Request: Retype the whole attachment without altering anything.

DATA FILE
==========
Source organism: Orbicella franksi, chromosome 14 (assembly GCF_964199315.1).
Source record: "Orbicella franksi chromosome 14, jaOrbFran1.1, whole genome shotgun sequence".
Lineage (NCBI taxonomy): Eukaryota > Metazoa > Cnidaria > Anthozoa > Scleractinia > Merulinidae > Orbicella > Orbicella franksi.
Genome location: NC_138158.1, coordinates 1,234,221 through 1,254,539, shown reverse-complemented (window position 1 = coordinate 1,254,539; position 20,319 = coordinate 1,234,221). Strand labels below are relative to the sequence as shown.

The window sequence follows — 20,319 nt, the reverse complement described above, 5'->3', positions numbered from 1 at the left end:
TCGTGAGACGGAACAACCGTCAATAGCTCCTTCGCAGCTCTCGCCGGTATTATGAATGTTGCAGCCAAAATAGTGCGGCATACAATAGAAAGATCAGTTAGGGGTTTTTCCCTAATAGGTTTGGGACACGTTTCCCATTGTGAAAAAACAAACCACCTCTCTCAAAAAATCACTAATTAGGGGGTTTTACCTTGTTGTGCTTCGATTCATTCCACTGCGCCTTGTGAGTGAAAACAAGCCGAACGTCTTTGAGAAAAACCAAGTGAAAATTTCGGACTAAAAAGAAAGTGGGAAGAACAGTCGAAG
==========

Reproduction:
Source organism: Orbicella franksi, chromosome 14 (assembly GCF_964199315.1).
Source record: "Orbicella franksi chromosome 14, jaOrbFran1.1, whole genome shotgun sequence".
Lineage (NCBI taxonomy): Eukaryota > Metazoa > Cnidaria > Anthozoa > Scleractinia > Merulinidae > Orbicella > Orbicella franksi.
Genome location: NC_138158.1, coordinates 1,234,221 through 1,254,539, shown reverse-complemented (window position 1 = coordinate 1,254,539; position 20,319 = coordinate 1,234,221). Strand labels below are relative to the sequence as shown.

The window sequence follows — 20,319 nt, the reverse complement described above, 5'->3', positions numbered from 1 at the left end:
TCGTGAGACGGAACAACCGTCAATAGCTCCTTCGCAGCTCTCGCCGGTATTATGAATGTTGCAGCCAAAATAGTGCGGCATACAATAGAAAGATCAGTTAGGGGTTTTTCCCTAATAGGTTTGGGACACGTTTCCCATTGTGAAAAAACAAACCACCTCTCTCAAAAAATCACTAATTAGGGGGTTTTACCTTGTTGTGCTTCGATTCATTCCACTGCGCCTTGTGAGTGAAAACAAGCCGAACGTCTTTGAGAAAAACCAAGTGAAAATTTCGGACTAAAAAGAAAGTGGGAAGAACAGTCGAAG